Edit: NOTE: make sure you know how to reset the BIOS before changing these kinds of settings. Should be a section in your manual about this--may reference resetting CMOS. Usually it's just powering down the system, moving a jumper near the motherboard's battery to short 2 pins, then moving it back. Worst case scenario, you can pull the battery for a while then put it back in. This will reset the clocks and everything to defaults if you have to do this, so don't forget to set the date/time afterwords, or the system may think it's midnight Jan 1, 1980.
Somewhere in there, you should also see an option about on-board graphics--may be simply a reference to VGA or Primary Graphics Controller. Want to make sure it's setup not to use the integrated (onboard, may say Intel, IGE, etc.) video. Sometimes it's just a toggle for enable/disable, but may be able to select AGP/PCI, or Auto/onboard options. Want to make sure that it's disabling the onboard if you can.
Now this one may be one of the most overlooked BIOS tweaks/nerfs for an older P4 system to look for--Hyperthreading. By default, this is often DISABLED. If this was turned off when Windows was installed, it may have installed the Uniprocessor HAL and is not running the CPU at full throttle. Want to double check and make sure Windows has one of the Multi-CPU HAL running. note that even though XP Home originally only supported 1 CPU, it would still take advantage of the virtual second CPU of a hyperthreading processor (not sure if they ever fixed that "bug" in service packs or not). If it's not running a multi-CPU HAL, you might need Windows installation media to change it if the files aren't on your hard drive--to be honest, I don't recall if it makes this change internally or needs files from the 386 files on the install media. If you didn't get restore CD's with your PC, the files are likely on the hard drive, possibly in a hidden/protected folder or drive that you can't write anything into or possibly may be blocked from even viewing alltogether.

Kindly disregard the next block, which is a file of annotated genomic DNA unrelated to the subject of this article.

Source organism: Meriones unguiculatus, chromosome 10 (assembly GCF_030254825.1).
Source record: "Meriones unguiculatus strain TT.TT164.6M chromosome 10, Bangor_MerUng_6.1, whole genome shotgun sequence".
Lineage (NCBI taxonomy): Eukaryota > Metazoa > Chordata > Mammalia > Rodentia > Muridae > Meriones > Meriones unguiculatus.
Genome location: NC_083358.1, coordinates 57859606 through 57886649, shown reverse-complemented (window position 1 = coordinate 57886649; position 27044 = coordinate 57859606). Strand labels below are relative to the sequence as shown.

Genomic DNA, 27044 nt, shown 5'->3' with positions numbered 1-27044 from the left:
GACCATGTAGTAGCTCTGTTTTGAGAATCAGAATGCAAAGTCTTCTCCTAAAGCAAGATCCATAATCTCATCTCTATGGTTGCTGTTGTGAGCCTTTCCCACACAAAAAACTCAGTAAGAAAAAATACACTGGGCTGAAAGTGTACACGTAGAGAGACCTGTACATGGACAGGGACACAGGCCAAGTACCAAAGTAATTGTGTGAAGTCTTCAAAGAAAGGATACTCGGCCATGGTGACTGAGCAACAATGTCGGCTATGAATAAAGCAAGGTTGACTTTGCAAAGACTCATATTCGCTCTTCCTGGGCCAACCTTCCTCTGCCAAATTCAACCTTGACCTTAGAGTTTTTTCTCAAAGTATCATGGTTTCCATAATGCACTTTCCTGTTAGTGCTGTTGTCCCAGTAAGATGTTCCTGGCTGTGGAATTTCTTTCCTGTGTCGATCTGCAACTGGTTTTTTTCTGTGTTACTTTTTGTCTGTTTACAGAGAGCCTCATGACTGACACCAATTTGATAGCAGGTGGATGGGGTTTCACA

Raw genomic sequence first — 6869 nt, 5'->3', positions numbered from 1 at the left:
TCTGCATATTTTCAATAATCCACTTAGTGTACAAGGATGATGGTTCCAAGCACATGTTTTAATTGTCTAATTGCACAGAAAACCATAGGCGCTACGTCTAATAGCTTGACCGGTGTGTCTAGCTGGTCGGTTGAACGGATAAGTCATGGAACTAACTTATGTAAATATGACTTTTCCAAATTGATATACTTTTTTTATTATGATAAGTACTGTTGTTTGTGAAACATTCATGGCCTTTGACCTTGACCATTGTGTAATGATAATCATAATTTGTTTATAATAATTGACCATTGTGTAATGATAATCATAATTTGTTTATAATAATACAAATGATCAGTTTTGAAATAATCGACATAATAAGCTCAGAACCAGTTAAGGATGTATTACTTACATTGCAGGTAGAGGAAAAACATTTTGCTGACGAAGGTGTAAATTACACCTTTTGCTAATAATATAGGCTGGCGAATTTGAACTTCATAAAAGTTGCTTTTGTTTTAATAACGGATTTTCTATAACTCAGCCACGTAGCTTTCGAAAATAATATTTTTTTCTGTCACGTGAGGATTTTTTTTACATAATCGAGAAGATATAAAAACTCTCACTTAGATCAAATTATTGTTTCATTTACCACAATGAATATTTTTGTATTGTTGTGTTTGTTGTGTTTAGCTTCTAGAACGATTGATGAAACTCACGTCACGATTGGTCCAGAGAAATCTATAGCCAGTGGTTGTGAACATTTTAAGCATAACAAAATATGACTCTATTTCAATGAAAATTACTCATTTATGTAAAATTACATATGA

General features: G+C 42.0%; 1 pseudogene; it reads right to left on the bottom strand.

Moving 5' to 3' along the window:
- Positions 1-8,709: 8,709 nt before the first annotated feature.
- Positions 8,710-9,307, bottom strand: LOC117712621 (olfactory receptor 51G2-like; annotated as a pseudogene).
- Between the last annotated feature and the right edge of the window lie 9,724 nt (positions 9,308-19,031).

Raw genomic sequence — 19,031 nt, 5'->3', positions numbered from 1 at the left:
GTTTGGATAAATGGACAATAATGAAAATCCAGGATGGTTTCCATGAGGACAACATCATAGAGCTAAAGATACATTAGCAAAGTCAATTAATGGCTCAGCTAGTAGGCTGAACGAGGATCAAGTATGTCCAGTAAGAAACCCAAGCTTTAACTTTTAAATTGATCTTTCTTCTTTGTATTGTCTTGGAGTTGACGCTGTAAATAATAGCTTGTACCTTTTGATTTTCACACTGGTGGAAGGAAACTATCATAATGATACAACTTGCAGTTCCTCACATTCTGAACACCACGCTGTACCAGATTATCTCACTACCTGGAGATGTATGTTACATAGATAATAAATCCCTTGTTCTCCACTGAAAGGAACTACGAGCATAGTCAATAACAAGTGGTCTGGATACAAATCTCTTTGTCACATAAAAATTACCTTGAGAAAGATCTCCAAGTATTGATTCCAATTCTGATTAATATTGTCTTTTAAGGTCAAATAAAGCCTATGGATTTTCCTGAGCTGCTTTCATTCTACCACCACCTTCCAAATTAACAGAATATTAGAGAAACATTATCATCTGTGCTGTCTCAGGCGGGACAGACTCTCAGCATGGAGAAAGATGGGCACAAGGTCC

You can check this in the Device Manager. Run DEVMGMT.MSC from the run prompt (start/run) or right-click My Computer and select properties. Expand the Computer and Processors categories. If the computer references anything other than Uni-processor or Standard PC, than you are likely good to go on the HAL installation. Next, under processors it should show more than one installed with hyperthreading supported and active in the BIOS--if not, need to turn hyperthreading on in the BIOS. Even though the additional CPU is virtual, it does enhance performance as it allows software to use multi-threading (if it's designed to).
Just an additional word of caution before you turn Hyperthreading on if it's off. Make sure you have a way of restoring your system first if you know you don't have access to install media/files on the hard drive. The OEM recovery option is often a wipe of the drive and rebuilds it to the Put-of-the-Box state. If by chance it needs to update the HAL from installation files and you don't have them available, you might not be able to easily recover the system once it starts asking for them. There are some workarounds for it, but it's not for the casual user to fix. This is one of those things where if Windows' own System Restore Point feature is unable to take care of it, it can require yanking the drive and dropping it in another system to fix it if you can't get your hands on install media.
I know...a lot of junk, but that about covers the bases I think.
Edited, Aug 27th 2010 10:01am by BDHERTZER